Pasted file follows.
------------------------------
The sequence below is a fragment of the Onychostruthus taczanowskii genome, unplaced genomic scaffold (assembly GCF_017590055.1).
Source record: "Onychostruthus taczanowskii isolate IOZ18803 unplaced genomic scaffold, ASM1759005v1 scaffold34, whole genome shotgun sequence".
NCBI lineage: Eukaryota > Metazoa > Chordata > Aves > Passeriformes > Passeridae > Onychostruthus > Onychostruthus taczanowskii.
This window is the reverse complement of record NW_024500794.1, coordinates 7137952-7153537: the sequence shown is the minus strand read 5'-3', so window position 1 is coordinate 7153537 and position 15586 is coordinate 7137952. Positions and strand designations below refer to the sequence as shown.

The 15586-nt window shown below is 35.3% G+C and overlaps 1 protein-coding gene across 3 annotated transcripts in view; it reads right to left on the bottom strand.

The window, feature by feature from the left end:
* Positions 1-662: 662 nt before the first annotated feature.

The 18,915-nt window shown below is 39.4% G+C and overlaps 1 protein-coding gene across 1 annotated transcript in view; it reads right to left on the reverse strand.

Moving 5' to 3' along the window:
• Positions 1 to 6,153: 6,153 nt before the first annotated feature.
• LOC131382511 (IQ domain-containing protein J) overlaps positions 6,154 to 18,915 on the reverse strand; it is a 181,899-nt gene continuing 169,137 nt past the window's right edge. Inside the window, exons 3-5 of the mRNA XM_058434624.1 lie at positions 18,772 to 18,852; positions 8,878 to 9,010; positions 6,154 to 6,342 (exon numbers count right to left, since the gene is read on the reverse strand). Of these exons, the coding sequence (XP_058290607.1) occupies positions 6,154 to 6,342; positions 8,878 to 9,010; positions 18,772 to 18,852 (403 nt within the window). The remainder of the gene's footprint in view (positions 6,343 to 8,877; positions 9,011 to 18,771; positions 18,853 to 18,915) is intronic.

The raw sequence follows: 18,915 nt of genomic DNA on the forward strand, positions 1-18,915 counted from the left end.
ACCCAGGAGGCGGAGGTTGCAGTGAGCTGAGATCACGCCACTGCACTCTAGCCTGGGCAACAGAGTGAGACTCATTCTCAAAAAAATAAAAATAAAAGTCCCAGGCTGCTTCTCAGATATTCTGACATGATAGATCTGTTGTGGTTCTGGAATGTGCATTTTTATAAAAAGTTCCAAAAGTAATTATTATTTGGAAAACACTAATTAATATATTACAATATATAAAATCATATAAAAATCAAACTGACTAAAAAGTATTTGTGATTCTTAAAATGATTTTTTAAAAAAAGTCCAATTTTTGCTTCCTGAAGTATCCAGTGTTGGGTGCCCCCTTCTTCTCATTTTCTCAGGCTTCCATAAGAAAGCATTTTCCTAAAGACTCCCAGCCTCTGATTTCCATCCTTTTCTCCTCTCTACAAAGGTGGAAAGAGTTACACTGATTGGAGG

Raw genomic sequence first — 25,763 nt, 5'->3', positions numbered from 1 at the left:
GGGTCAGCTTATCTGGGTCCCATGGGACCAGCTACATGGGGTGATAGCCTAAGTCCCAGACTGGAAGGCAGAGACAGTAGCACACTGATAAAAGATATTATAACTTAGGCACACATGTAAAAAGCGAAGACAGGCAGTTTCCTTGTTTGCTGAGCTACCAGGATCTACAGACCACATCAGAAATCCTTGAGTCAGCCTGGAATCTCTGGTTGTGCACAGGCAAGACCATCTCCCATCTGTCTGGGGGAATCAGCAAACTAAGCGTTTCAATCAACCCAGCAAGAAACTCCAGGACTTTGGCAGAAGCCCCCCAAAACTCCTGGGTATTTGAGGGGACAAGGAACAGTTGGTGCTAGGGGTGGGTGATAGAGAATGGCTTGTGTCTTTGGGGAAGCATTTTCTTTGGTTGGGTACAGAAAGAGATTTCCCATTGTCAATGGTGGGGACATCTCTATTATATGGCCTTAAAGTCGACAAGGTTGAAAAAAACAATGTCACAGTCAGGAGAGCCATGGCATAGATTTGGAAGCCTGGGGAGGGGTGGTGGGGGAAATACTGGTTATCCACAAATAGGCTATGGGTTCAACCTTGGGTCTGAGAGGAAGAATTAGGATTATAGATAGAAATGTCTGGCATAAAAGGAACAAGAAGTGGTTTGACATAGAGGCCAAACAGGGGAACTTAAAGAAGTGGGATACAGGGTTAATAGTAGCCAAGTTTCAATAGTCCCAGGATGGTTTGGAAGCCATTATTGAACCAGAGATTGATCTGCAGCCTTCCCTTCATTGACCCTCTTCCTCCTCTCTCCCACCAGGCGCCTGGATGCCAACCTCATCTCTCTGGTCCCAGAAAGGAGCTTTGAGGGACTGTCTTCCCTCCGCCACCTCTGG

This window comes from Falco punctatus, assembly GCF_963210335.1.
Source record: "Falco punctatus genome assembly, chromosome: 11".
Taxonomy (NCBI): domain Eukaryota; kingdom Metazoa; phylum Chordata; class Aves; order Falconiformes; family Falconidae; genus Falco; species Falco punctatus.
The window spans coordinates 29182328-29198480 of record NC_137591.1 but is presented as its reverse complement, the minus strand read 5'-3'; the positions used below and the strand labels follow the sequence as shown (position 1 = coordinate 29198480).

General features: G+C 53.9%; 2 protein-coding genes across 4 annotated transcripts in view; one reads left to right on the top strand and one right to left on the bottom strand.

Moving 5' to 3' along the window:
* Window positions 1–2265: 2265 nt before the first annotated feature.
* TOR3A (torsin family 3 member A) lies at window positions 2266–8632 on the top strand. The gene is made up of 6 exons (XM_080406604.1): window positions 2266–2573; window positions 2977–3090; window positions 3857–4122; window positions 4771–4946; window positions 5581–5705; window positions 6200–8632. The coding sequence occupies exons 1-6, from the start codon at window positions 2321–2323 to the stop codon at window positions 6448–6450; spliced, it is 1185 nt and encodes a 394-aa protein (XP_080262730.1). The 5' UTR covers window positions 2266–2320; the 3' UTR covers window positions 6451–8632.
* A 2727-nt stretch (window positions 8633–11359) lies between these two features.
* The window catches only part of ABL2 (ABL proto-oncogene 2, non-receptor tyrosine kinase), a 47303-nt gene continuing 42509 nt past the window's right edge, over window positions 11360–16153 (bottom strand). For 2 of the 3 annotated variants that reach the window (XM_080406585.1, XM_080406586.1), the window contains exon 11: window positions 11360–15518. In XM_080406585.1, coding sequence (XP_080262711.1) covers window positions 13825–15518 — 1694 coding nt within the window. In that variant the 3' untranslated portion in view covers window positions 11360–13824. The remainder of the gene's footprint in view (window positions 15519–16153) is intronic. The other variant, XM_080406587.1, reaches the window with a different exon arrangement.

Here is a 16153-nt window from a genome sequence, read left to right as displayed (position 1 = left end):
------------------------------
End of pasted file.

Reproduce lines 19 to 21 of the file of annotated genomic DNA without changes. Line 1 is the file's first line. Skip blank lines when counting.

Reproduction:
The window spans coordinates 29182328-29198480 of record NC_137591.1 but is presented as its reverse complement, the minus strand read 5'-3'; the positions used below and the strand labels follow the sequence as shown (position 1 = coordinate 29198480).

General features: G+C 53.9%; 2 protein-coding genes across 4 annotated transcripts in view; one reads left to right on the top strand and one right to left on the bottom strand.

Moving 5' to 3' along the window: